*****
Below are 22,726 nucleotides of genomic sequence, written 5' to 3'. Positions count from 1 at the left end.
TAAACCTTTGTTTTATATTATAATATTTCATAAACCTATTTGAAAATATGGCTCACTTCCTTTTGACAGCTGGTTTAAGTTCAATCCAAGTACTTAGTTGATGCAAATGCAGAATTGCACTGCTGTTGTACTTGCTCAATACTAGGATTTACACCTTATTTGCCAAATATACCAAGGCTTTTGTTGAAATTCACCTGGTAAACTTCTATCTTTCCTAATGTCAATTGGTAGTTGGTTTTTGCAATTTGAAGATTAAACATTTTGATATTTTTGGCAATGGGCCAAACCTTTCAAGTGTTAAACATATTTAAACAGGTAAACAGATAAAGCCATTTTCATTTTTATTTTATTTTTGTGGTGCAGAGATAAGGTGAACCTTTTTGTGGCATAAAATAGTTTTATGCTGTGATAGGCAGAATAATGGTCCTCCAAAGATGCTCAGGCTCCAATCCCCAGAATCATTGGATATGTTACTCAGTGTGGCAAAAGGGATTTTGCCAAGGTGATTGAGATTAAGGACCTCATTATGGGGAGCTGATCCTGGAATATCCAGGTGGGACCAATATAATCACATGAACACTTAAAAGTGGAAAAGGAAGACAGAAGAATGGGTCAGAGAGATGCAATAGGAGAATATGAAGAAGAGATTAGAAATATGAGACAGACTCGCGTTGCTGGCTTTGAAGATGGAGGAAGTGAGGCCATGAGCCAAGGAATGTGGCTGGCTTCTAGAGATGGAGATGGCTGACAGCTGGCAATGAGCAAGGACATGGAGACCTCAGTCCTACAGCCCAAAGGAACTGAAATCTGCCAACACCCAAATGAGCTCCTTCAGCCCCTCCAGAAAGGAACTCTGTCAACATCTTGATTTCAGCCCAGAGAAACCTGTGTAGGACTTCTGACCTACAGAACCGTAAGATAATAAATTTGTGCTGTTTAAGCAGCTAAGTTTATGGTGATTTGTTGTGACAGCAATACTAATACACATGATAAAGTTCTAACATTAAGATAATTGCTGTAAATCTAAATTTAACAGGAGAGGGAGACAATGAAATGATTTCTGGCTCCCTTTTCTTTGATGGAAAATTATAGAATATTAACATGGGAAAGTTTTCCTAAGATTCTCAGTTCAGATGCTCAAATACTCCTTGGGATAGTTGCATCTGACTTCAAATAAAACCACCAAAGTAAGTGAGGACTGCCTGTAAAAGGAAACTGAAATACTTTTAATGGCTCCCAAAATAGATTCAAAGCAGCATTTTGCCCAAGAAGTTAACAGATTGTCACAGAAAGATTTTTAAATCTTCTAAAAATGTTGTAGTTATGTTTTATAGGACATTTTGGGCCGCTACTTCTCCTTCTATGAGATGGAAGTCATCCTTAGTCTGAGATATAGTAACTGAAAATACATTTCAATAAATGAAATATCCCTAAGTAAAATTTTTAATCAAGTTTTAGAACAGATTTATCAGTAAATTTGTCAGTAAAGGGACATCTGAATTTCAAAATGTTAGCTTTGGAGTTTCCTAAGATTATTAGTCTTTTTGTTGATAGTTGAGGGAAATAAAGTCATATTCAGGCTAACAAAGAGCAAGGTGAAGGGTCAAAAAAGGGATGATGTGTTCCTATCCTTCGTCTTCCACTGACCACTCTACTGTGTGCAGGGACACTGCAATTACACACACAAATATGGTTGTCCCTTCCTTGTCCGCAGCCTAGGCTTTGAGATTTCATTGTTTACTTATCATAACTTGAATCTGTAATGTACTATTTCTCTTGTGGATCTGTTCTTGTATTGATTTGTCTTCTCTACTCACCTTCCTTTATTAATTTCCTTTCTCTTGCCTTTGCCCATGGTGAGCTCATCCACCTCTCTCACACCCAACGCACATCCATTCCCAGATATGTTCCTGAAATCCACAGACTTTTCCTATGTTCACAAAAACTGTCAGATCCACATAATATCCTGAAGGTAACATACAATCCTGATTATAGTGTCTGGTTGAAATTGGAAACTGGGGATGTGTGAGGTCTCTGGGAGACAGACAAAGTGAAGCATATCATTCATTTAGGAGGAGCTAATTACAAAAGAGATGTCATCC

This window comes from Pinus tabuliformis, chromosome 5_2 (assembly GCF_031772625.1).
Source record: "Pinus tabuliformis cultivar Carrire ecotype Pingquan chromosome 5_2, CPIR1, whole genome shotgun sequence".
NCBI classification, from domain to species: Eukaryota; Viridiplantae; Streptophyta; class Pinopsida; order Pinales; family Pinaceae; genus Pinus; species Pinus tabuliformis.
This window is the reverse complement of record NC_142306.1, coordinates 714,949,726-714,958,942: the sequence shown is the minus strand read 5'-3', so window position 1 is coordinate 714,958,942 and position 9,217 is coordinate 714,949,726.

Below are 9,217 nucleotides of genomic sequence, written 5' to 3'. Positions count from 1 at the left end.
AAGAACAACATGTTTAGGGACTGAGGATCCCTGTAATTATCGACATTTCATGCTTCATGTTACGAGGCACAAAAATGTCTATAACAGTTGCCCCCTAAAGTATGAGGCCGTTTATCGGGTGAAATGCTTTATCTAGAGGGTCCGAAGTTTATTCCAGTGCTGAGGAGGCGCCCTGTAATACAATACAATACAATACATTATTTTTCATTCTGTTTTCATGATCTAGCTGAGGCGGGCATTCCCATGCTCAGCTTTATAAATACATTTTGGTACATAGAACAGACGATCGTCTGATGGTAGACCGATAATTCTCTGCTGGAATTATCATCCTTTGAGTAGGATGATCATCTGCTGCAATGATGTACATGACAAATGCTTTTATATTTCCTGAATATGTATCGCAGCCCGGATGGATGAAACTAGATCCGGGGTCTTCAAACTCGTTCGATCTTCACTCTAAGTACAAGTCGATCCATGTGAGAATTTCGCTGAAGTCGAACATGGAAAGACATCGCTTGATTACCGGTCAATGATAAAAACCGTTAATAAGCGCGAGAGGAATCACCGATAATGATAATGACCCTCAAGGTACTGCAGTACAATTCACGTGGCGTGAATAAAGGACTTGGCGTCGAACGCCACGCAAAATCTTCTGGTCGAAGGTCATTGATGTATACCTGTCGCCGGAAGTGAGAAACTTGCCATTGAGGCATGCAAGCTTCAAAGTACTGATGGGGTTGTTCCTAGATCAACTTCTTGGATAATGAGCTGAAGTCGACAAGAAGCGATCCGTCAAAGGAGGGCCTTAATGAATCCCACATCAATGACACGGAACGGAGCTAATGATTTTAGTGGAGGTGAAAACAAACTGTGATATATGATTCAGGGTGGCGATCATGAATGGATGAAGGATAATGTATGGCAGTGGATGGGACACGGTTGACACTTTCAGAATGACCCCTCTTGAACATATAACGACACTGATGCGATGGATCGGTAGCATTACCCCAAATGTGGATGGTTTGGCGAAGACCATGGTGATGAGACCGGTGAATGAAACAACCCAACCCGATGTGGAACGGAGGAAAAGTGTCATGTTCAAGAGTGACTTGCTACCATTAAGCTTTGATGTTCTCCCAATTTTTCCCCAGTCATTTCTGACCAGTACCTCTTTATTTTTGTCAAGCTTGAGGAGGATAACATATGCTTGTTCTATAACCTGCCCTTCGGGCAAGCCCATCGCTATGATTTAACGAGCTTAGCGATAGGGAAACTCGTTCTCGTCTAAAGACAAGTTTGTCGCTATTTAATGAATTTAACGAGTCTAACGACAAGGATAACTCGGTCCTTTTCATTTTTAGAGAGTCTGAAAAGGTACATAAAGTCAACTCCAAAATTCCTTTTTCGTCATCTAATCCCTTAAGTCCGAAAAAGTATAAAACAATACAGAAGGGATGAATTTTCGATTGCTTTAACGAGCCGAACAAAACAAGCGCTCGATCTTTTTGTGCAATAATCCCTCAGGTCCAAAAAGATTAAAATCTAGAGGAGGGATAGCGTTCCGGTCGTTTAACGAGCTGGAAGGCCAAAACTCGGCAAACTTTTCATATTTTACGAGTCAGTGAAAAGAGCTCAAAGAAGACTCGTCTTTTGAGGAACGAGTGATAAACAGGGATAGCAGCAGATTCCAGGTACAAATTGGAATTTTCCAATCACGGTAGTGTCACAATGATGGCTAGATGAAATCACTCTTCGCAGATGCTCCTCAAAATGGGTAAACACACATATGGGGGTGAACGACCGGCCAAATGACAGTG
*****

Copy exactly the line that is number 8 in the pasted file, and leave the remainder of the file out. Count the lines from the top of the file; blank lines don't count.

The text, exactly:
AAGAACAACATGTTTAGGGACTGAGGATCCCTGTAATTATCGACATTTCATGCTTCATGTTACGAGGCACAAAAATGTCTATAACAGTTGCCCCCTAAAGTATGAGGCCGTTTATCGGGTGAAATGCTTTATCTAGAGGGTCCGAAGTTTATTCCAGTGCTGAGGAGGCGCCCTGTAATACAATACAATACAATACATTATTTTTCATTCTGTTTTCATGATCTAGCTGAGGCGGGCATTCCCATGCTCAGCTTTATAAATACATTTTGGTACATAGAACAGACGATCGTCTGATGGTAGACCGATAATTCTCTGCTGGAATTATCATCCTTTGAGTAGGATGATCATCTGCTGCAATGATGTACATGACAAATGCTTTTATATTTCCTGAATATGTATCGCAGCCCGGATGGATGAAACTAGATCCGGGGTCTTCAAACTCGTTCGATCTTCACTCTAAGTACAAGTCGATCCATGTGAGAATTTCGCTGAAGTCGAACATGGAAAGACATCGCTTGATTACCGGTCAATGATAAAAACCGTTAATAAGCGCGAGAGGAATCACCGATAATGATAATGACCCTCAAGGTACTGCAGTACAATTCACGTGGCGTGAATAAAGGACTTGGCGTCGAACGCCACGCAAAATCTTCTGGTCGAAGGTCATTGATGTATACCTGTCGCCGGAAGTGAGAAACTTGCCATTGAGGCATGCAAGCTTCAAAGTACTGATGGGGTTGTTCCTAGATCAACTTCTTGGATAATGAGCTGAAGTCGACAAGAAGCGATCCGTCAAAGGAGGGCCTTAATGAATCCCACATCAATGACACGGAACGGAGCTAATGATTTTAGTGGAGGTGAAAACAAACTGTGATATATGATTCAGGGTGGCGATCATGAATGGATGAAGGATAATGTATGGCAGTGGATGGGACACGGTTGACACTTTCAGAATGACCCCTCTTGAACATATAACGACACTGATGCGATGGATCGGTAGCATTACCCCAAATGTGGATGGTTTGGCGAAGACCATGGTGATGAGACCGGTGAATGAAACAACCCAACCCGATGTGGAACGGAGGAAAAGTGTCATGTTCAAGAGTGACTTGCTACCATTAAGCTTTGATGTTCTCCCAATTTTTCCCCAGTCATTTCTGACCAGTACCTCTTTATTTTTGTCAAGCTTGAGGAGGATAACATATGCTTGTTCTATAACCTGCCCTTCGGGCAAGCCCATCGCTATGATTTAACGAGCTTAGCGATAGGGAAACTCGTTCTCGTCTAAAGACAAGTTTGTCGCTATTTAATGAATTTAACGAGTCTAACGACAAGGATAACTCGGTCCTTTTCATTTTTAGAGAGTCTGAAAAGGTACATAAAGTCAACTCCAAAATTCCTTTTTCGTCATCTAATCCCTTAAGTCCGAAAAAGTATAAAACAATACAGAAGGGATGAATTTTCGATTGCTTTAACGAGCCGAACAAAACAAGCGCTCGATCTTTTTGTGCAATAATCCCTCAGGTCCAAAAAGATTAAAATCTAGAGGAGGGATAGCGTTCCGGTCGTTTAACGAGCTGGAAGGCCAAAACTCGGCAAACTTTTCATATTTTACGAGTCAGTGAAAAGAGCTCAAAGAAGACTCGTCTTTTGAGGAACGAGTGATAAACAGGGATAGCAGCAGATTCCAGGTACAAATTGGAATTTTCCAATCACGGTAGTGTCACAATGATGGCTAGATGAAATCACTCTTCGCAGATGCTCCTCAAAATGGGTAAACACACATATGGGGGTGAACGACCGGCCAAATGACAGTG